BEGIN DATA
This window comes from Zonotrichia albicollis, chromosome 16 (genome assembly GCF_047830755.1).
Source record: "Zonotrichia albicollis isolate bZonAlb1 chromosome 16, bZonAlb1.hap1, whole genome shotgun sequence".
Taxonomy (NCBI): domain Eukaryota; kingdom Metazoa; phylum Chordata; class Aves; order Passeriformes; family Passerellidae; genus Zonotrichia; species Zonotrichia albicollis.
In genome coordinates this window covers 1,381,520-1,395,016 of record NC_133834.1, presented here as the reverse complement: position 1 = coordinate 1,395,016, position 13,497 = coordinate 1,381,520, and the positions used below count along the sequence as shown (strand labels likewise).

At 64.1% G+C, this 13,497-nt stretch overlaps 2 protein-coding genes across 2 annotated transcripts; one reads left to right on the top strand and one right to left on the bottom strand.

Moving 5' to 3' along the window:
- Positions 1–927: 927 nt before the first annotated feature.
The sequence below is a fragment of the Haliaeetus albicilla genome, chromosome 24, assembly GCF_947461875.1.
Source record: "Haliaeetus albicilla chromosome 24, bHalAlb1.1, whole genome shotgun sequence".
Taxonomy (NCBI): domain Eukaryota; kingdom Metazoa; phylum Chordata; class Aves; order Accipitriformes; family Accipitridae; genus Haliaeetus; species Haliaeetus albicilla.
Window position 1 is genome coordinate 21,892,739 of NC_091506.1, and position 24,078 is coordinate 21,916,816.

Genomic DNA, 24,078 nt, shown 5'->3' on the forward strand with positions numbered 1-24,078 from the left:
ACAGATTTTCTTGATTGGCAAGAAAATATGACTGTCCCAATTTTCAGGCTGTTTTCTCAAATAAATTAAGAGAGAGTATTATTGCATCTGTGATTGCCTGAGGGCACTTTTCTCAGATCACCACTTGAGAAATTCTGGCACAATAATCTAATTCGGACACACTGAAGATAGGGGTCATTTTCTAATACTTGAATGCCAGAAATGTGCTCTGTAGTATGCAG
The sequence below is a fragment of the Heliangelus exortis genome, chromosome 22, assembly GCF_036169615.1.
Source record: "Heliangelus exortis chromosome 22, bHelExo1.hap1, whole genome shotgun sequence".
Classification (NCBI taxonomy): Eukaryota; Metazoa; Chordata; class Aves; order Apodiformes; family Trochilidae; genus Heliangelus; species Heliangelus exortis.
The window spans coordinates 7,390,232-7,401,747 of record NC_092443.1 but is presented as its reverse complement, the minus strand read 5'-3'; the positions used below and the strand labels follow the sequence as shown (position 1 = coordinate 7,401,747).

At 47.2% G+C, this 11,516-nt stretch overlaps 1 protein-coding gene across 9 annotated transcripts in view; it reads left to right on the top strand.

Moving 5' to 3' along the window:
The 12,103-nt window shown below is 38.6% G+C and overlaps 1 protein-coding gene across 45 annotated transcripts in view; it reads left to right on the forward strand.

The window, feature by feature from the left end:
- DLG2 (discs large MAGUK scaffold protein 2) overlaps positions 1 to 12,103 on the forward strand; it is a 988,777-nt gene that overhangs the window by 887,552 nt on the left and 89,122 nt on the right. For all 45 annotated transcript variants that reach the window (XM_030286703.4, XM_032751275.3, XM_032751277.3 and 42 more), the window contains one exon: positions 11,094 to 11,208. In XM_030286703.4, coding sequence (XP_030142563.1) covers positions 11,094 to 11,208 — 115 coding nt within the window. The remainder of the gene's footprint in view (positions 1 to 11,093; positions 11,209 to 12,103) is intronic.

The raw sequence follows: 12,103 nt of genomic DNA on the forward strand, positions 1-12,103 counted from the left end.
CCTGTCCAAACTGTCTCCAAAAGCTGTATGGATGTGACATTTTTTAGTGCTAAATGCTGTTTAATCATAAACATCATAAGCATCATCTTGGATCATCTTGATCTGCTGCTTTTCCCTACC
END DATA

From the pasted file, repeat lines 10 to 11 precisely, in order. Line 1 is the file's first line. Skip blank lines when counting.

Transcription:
Taxonomy (NCBI): domain Eukaryota; kingdom Metazoa; phylum Chordata; class Aves; order Accipitriformes; family Accipitridae; genus Haliaeetus; species Haliaeetus albicilla.
Window position 1 is genome coordinate 21,892,739 of NC_091506.1, and position 24,078 is coordinate 21,916,816.